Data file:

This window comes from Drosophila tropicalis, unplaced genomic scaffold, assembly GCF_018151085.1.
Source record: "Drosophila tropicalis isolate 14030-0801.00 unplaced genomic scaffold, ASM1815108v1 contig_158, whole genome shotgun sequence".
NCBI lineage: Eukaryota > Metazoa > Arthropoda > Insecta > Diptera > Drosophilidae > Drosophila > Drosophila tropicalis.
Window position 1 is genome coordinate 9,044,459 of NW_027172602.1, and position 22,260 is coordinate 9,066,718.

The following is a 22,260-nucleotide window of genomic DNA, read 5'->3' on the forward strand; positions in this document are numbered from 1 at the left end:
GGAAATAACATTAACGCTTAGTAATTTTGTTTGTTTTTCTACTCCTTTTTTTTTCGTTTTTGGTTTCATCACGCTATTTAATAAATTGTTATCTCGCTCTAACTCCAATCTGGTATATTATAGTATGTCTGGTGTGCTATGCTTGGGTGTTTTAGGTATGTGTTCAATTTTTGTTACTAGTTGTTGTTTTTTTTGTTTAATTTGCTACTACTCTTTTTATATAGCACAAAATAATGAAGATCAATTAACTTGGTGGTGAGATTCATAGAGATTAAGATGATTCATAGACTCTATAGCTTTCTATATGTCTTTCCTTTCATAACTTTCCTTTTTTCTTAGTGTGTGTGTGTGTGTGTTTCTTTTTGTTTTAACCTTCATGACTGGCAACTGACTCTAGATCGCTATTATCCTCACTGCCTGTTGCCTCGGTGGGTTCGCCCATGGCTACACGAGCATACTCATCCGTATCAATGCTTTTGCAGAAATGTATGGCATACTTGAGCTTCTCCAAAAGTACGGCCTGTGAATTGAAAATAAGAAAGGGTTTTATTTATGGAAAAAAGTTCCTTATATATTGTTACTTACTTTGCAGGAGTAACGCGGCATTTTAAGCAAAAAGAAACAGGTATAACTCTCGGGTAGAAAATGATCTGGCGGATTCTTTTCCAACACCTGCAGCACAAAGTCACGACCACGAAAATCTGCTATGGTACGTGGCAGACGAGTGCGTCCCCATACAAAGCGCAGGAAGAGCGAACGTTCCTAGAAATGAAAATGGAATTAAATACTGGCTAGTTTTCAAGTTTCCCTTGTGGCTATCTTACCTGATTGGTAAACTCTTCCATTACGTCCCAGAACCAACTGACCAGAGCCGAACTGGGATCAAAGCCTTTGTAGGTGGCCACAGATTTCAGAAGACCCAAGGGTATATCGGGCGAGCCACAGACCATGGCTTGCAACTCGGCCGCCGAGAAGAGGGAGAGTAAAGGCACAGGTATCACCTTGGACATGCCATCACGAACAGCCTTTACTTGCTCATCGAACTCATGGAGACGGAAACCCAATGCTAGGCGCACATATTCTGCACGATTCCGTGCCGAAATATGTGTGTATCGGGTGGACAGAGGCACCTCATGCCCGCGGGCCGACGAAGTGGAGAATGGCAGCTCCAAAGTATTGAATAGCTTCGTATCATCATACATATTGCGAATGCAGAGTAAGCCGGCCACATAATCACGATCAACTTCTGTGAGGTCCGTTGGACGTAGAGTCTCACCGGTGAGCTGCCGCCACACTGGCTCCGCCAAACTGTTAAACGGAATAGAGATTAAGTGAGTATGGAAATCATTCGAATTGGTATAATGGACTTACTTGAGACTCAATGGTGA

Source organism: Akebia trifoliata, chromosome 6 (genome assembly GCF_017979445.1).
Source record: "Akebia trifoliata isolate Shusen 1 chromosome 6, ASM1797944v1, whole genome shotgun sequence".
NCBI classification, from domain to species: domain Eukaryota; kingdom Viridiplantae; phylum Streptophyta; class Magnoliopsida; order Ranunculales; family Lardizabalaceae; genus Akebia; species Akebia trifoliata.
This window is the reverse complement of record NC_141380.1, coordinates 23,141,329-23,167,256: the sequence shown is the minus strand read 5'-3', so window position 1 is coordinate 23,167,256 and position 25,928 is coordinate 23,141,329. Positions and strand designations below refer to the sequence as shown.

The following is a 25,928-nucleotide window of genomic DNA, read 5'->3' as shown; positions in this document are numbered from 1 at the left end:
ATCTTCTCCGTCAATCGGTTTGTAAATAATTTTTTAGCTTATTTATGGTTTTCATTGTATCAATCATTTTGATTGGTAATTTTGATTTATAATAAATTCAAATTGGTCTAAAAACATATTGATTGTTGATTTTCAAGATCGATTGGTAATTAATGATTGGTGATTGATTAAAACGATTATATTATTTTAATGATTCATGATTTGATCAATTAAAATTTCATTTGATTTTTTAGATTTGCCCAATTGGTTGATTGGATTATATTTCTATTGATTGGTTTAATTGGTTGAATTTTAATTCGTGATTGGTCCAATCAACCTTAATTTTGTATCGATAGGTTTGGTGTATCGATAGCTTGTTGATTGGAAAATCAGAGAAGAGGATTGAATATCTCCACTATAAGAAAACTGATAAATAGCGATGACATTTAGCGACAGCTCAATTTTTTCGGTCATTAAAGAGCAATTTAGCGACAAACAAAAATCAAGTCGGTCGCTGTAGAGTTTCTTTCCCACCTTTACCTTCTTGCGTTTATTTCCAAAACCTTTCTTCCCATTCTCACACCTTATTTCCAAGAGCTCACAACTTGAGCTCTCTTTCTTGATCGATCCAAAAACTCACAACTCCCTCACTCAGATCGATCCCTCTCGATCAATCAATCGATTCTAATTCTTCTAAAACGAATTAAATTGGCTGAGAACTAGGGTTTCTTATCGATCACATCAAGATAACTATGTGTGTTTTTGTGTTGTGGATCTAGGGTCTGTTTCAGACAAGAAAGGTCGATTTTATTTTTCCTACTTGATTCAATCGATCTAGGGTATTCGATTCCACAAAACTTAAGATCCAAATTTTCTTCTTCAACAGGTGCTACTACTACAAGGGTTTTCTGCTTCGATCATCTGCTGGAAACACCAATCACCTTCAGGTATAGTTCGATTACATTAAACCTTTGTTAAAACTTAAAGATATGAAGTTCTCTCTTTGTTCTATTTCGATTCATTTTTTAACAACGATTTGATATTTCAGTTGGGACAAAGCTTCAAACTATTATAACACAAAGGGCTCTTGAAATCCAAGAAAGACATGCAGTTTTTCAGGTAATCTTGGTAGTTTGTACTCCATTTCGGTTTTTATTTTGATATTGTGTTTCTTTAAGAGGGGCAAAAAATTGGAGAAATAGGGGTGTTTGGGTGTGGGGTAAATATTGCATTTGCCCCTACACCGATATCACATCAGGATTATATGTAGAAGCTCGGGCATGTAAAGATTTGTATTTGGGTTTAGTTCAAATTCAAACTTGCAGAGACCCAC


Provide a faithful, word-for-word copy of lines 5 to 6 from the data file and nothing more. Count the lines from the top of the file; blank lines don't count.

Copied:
The following is a 22,260-nucleotide window of genomic DNA, read 5'->3' on the forward strand; positions in this document are numbered from 1 at the left end:
GGAAATAACATTAACGCTTAGTAATTTTGTTTGTTTTTCTACTCCTTTTTTTTTCGTTTTTGGTTTCATCACGCTATTTAATAAATTGTTATCTCGCTCTAACTCCAATCTGGTATATTATAGTATGTCTGGTGTGCTATGCTTGGGTGTTTTAGGTATGTGTTCAATTTTTGTTACTAGTTGTTGTTTTTTTTGTTTAATTTGCTACTACTCTTTTTATATAGCACAAAATAATGAAGATCAATTAACTTGGTGGTGAGATTCATAGAGATTAAGATGATTCATAGACTCTATAGCTTTCTATATGTCTTTCCTTTCATAACTTTCCTTTTTTCTTAGTGTGTGTGTGTGTGTGTTTCTTTTTGTTTTAACCTTCATGACTGGCAACTGACTCTAGATCGCTATTATCCTCACTGCCTGTTGCCTCGGTGGGTTCGCCCATGGCTACACGAGCATACTCATCCGTATCAATGCTTTTGCAGAAATGTATGGCATACTTGAGCTTCTCCAAAAGTACGGCCTGTGAATTGAAAATAAGAAAGGGTTTTATTTATGGAAAAAAGTTCCTTATATATTGTTACTTACTTTGCAGGAGTAACGCGGCATTTTAAGCAAAAAGAAACAGGTATAACTCTCGGGTAGAAAATGATCTGGCGGATTCTTTTCCAACACCTGCAGCACAAAGTCACGACCACGAAAATCTGCTATGGTACGTGGCAGACGAGTGCGTCCCCATACAAAGCGCAGGAAGAGCGAACGTTCCTAGAAATGAAAATGGAATTAAATACTGGCTAGTTTTCAAGTTTCCCTTGTGGCTATCTTACCTGATTGGTAAACTCTTCCATTACGTCCCAGAACCAACTGACCAGAGCCGAACTGGGATCAAAGCCTTTGTAGGTGGCCACAGATTTCAGAAGACCCAAGGGTATATCGGGCGAGCCACAGACCATGGCTTGCAACTCGGCCGCCGAGAAGAGGGAGAGTAAAGGCACAGGTATCACCTTGGACATGCCATCACGAACAGCCTTTACTTGCTCATCGAACTCATGGAGACGGAAACCCAATGCTAGGCGCACATATTCTGCACGATTCCGTGCCGAAATATGTGTGTATCGGGTGGACAGAGGCACCTCATGCCCGCGGGCCGACGAAGTGGAGAATGGCAGCTCCAAAGTATTGAATAGCTTCGTATCATCATACATATTGCGAATGCAGAGTAAGCCGGCCACATAATCACGATCAACTTCTGTGAGGTCCGTTGGACGTAGAGTCTCACCGGTGAGCTGCCGCCACACTGGCTCCGCCAAACTGTTAAACGGAATAGAGATTAAGTGAGTATGGAAATCATTCGAATTGGTATAATGGACTTACTTGAGACTCAATGGTGA